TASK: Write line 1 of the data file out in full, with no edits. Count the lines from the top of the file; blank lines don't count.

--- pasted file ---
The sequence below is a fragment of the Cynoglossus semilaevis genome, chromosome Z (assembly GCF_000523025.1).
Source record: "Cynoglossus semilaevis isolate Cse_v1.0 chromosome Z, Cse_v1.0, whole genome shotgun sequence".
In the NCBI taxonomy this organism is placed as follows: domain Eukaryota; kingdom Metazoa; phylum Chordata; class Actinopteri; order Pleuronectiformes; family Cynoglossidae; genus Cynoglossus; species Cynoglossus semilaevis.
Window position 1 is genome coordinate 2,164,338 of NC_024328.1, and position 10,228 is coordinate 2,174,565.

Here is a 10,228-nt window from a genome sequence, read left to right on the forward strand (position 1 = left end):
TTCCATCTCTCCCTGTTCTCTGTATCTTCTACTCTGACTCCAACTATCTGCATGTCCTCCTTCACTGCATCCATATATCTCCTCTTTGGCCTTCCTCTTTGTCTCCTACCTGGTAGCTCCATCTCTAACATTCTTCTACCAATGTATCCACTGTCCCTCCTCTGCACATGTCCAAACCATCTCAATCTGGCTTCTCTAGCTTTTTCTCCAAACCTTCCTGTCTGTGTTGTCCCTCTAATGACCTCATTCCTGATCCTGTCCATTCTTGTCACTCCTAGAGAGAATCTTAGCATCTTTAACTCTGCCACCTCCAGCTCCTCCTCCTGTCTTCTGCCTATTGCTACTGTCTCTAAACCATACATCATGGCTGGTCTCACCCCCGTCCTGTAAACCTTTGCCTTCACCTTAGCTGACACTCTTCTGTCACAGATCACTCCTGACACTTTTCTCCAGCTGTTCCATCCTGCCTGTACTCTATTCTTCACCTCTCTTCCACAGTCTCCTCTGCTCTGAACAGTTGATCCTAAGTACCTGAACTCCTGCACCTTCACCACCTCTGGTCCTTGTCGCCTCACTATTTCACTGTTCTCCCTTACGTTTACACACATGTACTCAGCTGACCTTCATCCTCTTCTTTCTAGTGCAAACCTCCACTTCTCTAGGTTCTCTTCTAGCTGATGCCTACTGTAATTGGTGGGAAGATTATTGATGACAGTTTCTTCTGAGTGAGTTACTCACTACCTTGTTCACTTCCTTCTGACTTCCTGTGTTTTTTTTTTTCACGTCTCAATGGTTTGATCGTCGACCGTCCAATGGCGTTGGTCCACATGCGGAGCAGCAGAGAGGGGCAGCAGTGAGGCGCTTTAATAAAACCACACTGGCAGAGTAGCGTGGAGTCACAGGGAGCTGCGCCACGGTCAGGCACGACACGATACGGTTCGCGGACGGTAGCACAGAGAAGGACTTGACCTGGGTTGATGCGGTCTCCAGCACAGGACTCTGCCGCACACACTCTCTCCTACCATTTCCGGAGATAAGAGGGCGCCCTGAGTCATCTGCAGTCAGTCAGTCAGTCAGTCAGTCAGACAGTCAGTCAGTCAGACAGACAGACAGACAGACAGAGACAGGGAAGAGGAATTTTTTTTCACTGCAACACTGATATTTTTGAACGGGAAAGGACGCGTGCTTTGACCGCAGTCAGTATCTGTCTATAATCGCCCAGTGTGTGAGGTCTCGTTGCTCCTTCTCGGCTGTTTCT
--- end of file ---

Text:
The sequence below is a fragment of the Cynoglossus semilaevis genome, chromosome Z (assembly GCF_000523025.1).